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Some obsessions, present from the start, infiltrate a writer’s pages to the degree that they become synonymous with his body of work. This reaches beyond preoccupation and setting to include matters of style and sensibility. Such a combination allows the reader to discern, often in the space of a single sentence, one writer’s DNA from another’s. We return to certain writers to witness what new insights they reveal, however old their investigations. For more than four decades, readers have returned to David Malouf because we know that his searches, whether in poetry or prose, always proceed with delicate precision, wonder, and a beguiling intelligence whose charge we feel in every line.

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Those who write about poetry these days don’t go in much for lightness. More often their solemnity springs from the need to score research points or from their front-line positions in gang wars. If only the verbal art could have a critic who trod as lightly as the epigrams of Laurie Duggan or the juxtapositional poems of Jennifer Maiden. But wishes are not horses, and we must be grateful for what we’ve got. Recently to hand is an agreeably jaunty book of essays from the Oxford poet John Fuller. He certainly likes to keep it light and clear: pedagogical in the gentlest way. As critic he reads hard, but writes soft: a close reader with a free rein, we might say. And he knows that any modern poem is, metaphorically, a hybrid between layered onion and head of broccoli.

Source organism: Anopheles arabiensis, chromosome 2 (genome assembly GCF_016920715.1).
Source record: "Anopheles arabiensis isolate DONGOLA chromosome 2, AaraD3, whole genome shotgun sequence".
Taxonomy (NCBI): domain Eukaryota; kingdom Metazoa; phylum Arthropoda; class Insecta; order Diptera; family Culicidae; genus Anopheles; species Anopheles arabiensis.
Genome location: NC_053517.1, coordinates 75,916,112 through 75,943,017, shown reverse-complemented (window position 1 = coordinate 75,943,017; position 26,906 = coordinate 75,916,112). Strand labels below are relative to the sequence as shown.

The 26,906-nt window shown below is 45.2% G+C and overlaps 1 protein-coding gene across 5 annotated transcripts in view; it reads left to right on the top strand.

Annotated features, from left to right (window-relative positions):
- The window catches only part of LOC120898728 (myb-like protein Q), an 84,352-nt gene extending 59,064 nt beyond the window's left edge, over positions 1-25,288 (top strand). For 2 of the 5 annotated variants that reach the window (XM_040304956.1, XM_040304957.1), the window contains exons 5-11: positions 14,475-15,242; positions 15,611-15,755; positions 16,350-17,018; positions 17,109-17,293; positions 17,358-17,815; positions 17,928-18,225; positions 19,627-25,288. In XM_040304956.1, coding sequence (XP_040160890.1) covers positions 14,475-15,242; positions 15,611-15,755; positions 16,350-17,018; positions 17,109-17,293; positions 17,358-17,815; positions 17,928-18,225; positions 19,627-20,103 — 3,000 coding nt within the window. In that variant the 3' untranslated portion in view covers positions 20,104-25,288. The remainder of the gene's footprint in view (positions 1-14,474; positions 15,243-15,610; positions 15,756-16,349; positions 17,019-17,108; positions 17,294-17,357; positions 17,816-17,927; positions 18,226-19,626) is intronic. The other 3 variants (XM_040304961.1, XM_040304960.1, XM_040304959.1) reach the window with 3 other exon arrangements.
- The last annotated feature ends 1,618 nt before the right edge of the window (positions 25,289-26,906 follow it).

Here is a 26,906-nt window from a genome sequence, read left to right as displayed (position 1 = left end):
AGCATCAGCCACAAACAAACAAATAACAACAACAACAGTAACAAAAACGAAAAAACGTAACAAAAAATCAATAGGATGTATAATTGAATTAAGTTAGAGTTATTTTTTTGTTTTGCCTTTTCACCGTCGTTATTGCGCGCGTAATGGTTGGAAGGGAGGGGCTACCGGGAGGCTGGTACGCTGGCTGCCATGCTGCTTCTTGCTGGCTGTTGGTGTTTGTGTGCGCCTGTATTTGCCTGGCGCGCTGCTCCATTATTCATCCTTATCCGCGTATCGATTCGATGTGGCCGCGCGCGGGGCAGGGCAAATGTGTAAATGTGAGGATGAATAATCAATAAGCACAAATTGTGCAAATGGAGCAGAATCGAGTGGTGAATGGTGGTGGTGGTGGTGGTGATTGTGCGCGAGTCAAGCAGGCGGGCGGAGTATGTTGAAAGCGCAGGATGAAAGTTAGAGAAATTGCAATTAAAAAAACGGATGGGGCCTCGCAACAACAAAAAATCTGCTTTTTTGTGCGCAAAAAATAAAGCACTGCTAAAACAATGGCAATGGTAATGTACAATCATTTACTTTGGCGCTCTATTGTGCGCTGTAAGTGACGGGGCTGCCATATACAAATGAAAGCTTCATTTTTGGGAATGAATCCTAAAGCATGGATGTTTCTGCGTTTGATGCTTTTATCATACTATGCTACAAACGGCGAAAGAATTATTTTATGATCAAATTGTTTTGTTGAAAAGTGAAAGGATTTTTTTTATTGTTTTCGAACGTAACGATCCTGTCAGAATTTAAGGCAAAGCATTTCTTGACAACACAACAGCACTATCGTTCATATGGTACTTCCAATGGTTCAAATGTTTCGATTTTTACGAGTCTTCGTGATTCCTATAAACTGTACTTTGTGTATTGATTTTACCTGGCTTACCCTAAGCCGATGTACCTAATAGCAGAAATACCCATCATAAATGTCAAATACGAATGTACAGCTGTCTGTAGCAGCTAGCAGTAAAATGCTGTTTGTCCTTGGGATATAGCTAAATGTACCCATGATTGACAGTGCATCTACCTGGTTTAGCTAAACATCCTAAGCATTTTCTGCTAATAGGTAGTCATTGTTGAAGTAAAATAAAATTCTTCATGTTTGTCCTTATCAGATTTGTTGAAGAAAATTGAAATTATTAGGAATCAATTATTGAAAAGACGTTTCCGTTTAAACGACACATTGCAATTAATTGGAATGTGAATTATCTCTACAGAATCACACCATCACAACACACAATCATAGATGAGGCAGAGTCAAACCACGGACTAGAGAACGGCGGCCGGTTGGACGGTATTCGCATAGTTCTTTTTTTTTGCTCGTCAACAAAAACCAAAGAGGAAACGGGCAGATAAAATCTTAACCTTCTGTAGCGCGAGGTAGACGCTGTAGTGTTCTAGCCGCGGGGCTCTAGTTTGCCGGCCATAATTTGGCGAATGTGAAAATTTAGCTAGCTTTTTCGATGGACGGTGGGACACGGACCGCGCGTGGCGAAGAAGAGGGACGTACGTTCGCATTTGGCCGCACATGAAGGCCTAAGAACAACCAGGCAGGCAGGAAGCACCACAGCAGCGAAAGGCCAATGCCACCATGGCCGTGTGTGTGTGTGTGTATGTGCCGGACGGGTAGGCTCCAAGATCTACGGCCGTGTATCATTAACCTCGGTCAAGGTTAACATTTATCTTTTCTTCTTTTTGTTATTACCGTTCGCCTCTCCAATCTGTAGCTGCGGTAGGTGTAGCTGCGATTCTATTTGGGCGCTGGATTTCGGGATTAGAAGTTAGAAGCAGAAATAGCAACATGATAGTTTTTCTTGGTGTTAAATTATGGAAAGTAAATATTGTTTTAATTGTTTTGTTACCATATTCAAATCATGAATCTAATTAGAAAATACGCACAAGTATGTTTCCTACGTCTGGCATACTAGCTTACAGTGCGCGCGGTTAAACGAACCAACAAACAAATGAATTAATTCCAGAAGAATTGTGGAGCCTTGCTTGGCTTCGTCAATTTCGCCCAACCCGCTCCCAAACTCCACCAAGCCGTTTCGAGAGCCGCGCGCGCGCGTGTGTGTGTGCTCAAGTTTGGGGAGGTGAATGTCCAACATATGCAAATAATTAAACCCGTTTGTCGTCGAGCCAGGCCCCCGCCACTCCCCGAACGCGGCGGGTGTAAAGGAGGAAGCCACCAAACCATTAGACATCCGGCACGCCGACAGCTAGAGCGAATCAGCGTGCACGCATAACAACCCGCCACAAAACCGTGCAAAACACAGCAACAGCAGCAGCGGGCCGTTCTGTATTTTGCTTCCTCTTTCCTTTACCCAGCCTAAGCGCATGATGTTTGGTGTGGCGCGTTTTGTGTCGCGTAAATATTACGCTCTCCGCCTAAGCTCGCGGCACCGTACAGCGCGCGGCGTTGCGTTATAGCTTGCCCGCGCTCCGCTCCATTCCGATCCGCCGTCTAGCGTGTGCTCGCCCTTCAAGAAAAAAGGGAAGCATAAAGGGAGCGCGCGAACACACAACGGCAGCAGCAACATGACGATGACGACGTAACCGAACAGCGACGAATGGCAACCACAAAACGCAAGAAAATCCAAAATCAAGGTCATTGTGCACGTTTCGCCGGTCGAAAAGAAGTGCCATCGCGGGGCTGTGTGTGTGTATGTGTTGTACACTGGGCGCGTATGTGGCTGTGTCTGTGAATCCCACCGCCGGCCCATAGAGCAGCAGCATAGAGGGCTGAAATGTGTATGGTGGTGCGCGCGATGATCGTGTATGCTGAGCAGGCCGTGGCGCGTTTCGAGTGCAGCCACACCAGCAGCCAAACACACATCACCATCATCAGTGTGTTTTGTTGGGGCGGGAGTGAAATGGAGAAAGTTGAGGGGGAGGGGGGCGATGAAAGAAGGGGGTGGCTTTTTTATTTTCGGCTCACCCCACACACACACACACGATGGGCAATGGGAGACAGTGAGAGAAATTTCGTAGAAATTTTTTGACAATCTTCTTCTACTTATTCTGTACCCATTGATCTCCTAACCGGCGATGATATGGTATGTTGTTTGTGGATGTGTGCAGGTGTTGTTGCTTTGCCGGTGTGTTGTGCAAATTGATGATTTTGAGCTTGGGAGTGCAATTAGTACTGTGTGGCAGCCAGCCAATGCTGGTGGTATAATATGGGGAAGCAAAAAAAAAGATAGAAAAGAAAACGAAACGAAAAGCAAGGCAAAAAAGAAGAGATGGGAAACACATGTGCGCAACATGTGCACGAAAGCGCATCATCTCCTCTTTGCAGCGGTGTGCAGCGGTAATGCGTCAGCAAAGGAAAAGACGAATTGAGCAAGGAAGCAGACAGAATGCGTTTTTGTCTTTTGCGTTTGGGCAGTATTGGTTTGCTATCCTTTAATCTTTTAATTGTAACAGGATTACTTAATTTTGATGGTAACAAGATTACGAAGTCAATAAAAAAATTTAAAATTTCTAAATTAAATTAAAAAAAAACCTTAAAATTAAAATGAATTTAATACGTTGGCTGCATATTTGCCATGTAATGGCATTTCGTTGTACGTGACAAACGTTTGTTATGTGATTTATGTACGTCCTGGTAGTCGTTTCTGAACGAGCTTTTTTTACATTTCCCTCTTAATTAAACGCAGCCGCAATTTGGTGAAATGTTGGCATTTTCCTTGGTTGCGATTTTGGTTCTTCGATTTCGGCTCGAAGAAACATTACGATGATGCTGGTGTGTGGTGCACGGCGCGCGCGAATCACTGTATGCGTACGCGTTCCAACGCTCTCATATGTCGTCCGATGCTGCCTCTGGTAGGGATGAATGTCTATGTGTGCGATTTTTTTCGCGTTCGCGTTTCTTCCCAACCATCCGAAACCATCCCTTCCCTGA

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It is an eerie measure of a movie’s power when you come out at the end of it and sense, however fleetingly, that you’re still a part of its world, or that its world is all but indistinguishable from the everyday one you’ve just re-entered. German director Rainer Werner Fassbinder was grand master of this trick. His compatriot Pina Bau ...

This is a novel about a mother, daughter, and granddaughter. Two of these women are artists, and the third is a medical practitioner. Wendy James explores creativity and the price it exacts, especially if the artist is a woman. James is also interested in biography, its limitations and potentially destructive effects. The title, The Steele Diaries, refers to the journals of a celebrated book-illustrator, Zelda Steele. In the 1960s, Zelda is a young mother of two, temporarily living separately from her husband when, mysteriously, she dies by drowning in the local river. This occurs just as she is fulfilling her potential as an artist. The main narrative is a first-person account by Zelda’s (now adult) daughter, Ruth, a doctor who has spent her life resenting her famous mother and modelling herself on her beloved father, Richard, the respected GP of an outback country town. Ruth’s inner journey towards an adult understanding of her mother and, thence, herself provides the central narrative. The trajectory begins immediately after her father’s death in the late 1990s, when Ruth is contacted by Douglas Grant, an international art critic and biographer of her long dead grandmother, modernist landscape painter Annie Steele. Annie was the first wife of painter Ed Steele, Australia’s most famous modernist artist. Douglas Grant, a lover of Zelda’s when they were young, is aware that she kept a journal and now wants to base a biography upon it. Grant is convinced that it must have been in Richard’s possession during the years since Zelda’s death.